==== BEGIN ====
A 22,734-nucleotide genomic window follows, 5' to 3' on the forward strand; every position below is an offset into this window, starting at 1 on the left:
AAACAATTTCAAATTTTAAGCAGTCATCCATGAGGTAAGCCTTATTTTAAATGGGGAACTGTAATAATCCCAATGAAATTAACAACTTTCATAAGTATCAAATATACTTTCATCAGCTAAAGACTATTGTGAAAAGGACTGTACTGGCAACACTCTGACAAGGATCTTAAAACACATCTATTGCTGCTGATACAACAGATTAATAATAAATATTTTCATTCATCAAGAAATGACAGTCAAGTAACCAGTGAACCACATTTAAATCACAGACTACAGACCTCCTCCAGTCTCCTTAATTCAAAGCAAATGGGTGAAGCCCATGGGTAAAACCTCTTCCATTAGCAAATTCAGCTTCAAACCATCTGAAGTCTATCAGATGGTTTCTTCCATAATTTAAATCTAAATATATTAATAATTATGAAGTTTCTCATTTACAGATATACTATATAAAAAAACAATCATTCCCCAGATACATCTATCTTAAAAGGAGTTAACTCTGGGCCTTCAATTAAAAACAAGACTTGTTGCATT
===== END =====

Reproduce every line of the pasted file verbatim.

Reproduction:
A 22,734-nucleotide genomic window follows, 5' to 3' on the forward strand; every position below is an offset into this window, starting at 1 on the left:
AAACAATTTCAAATTTTAAGCAGTCATCCATGAGGTAAGCCTTATTTTAAATGGGGAACTGTAATAATCCCAATGAAATTAACAACTTTCATAAGTATCAAATATACTTTCATCAGCTAAAGACTATTGTGAAAAGGACTGTACTGGCAACACTCTGACAAGGATCTTAAAACACATCTATTGCTGCTGATACAACAGATTAATAATAAATATTTTCATTCATCAAGAAATGACAGTCAAGTAACCAGTGAACCACATTTAAATCACAGACTACAGACCTCCTCCAGTCTCCTTAATTCAAAGCAAATGGGTGAAGCCCATGGGTAAAACCTCTTCCATTAGCAAATTCAGCTTCAAACCATCTGAAGTCTATCAGATGGTTTCTTCCATAATTTAAATCTAAATATATTAATAATTATGAAGTTTCTCATTTACAGATATACTATATAAAAAAACAATCATTCCCCAGATACATCTATCTTAAAAGGAGTTAACTCTGGGCCTTCAATTAAAAACAAGACTTGTTGCATT